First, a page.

Liquor regulation

Dean Ramjoomia, founder and director of Nehemiah Call Initiative

The Western Cape Liquor Authority’s intention to grant new licenses to businesses refers.

I am rather disgusted at you continuing to issue liquor licenses to potential businesses while you are unable to adequately regulate and control those to whom you issue these licenses.

Your failure to publicly, adequately and effectively communicate with us the public – giving as sufficient and reasonable opportunity to object and challenge – directly results in undermining already socially unstable communities and democratic values.

For years you have been issuing liquor licences to potential businesses in Mitchell’s Plain ignoring their proximity, demarcation, location of such properties to schools, early childhood development centres and faith based institutions.

Such examples can be found in Beacon Valley and elsewhere in Mitchell’s Plain.

And once again you perpetuate your disrespect for our communities non-profits and faith-based organisations working to heal and rebuild our community – knowing that alcohol is largely one of the single biggest contributing factors to both domestic violence and gender based violence.

I am calling upon you hereby to revoke your plan and intentions to issue new liquor licenses in our communities.

And that you with your partner liquor distributors subject yourself to public scrutiny.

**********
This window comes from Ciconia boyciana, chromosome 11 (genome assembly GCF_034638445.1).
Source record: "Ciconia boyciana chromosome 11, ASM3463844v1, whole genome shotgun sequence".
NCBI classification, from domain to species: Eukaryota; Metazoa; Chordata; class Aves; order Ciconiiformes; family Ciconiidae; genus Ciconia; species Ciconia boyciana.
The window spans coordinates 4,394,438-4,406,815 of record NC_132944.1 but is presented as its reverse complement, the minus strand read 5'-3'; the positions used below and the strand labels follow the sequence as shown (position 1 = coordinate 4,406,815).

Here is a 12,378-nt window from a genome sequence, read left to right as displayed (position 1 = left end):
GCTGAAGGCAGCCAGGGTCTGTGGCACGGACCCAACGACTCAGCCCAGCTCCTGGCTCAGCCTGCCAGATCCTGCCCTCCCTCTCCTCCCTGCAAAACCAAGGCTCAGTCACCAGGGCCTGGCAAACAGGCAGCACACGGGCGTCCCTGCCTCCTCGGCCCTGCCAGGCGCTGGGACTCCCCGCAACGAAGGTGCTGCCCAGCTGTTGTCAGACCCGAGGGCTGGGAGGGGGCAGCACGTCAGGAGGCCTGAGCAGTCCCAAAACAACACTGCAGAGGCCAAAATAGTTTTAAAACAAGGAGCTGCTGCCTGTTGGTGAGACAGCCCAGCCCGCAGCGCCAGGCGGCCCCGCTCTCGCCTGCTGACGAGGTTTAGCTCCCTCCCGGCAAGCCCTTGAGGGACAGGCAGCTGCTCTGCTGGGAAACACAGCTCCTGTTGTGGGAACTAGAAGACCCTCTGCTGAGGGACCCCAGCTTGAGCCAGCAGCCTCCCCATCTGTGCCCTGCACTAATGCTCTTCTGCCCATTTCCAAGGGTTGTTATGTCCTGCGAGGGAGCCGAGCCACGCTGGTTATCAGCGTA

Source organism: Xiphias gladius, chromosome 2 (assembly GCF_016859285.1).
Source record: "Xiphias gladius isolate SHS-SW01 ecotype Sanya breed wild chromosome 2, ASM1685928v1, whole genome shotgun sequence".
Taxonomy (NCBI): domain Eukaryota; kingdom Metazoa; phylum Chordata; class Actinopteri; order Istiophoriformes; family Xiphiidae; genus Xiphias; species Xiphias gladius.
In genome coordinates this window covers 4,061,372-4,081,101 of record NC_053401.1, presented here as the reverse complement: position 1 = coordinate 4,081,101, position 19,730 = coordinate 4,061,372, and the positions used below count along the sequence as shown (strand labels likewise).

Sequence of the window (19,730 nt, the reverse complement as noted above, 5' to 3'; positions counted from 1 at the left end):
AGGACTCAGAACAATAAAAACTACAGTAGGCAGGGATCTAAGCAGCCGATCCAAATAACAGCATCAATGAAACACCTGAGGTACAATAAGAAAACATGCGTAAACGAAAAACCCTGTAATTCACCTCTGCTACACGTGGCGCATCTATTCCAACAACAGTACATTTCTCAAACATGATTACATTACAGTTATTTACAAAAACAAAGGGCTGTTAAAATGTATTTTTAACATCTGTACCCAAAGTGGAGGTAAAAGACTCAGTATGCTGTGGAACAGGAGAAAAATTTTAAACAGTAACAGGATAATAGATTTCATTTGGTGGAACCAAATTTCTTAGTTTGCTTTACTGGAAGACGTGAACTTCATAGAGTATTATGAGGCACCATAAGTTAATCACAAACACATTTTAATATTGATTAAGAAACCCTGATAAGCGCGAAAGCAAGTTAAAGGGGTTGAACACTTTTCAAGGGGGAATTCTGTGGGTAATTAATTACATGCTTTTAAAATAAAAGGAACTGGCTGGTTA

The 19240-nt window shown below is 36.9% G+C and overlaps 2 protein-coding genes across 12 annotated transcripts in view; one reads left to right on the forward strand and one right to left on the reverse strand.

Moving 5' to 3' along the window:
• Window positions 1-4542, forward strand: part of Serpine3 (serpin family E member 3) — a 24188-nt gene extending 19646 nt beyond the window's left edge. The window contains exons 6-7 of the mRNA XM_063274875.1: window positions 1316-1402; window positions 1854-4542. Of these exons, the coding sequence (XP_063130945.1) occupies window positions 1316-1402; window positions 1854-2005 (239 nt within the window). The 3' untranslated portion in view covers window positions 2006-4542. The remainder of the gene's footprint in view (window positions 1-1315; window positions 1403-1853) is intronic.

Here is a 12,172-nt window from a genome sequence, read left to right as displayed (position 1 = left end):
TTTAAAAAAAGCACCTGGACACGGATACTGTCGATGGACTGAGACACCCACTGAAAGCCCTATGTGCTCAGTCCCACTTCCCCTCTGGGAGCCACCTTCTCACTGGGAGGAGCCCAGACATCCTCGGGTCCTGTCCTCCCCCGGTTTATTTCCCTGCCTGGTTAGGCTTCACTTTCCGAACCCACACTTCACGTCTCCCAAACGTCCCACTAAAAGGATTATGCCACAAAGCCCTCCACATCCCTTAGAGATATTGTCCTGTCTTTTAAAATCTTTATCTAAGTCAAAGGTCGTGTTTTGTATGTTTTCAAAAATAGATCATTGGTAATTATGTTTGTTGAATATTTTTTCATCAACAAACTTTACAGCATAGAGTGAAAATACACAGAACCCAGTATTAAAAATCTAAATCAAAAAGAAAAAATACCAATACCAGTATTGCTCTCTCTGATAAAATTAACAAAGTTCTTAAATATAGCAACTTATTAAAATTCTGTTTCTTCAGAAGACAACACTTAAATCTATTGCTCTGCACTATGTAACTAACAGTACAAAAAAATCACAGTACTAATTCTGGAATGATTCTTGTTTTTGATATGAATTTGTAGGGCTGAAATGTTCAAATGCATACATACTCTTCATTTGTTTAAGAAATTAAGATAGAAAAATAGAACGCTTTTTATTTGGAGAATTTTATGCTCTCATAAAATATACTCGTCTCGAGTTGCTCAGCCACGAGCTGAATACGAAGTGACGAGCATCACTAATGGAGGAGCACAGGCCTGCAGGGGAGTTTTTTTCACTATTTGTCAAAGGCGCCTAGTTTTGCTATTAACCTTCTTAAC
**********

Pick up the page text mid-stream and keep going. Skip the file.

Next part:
Herein I acknowledge the Muslim community and others in objecting to your plans in our community.

I want to make it very clear that my objection in principle is not limited to this but as you read deals with specifics around your institution’s issuing of licences and disregard for other stakeholders in our community.

Rebecca Campbell, senior communication, education and stakeholder relations manager for the Western Cape Liquor Authority (WCLA)

The Western Cape Liquor Authority (WCLA) believes that enabling safe and cohesive communities requires effective regulation of liquor towards the reduction of alcohol-related harms.

Consequently, the compliance and enforcement capacity of the WCLA was recently increased to enhance our regulation of licensed liquor outlets.

Communities are central to these efforts to promote safety and wellbeing, through participation in licence application processes as well as the continued monitoring of licence holders.

All liquor licence applications are advertised in local community newspapers for interested parties to comment on the application (for/against).

We circulate them to stakeholders such as civic organisations and municipalities for dissemination to relevant networks.

The SAPS designated liquor officers also communicate these applications to community structures and organisations in the area of the application.

On a regular basis the WCLA receives complaints from members of the public about existing licensed premises, which we then investigate.

There are multiple channels for submitting a complaint and we encourage community members to utilise these channels to report non-compliance and illegal liquor sales.

For more information call the WCLA on 021 204 9805 or email or visit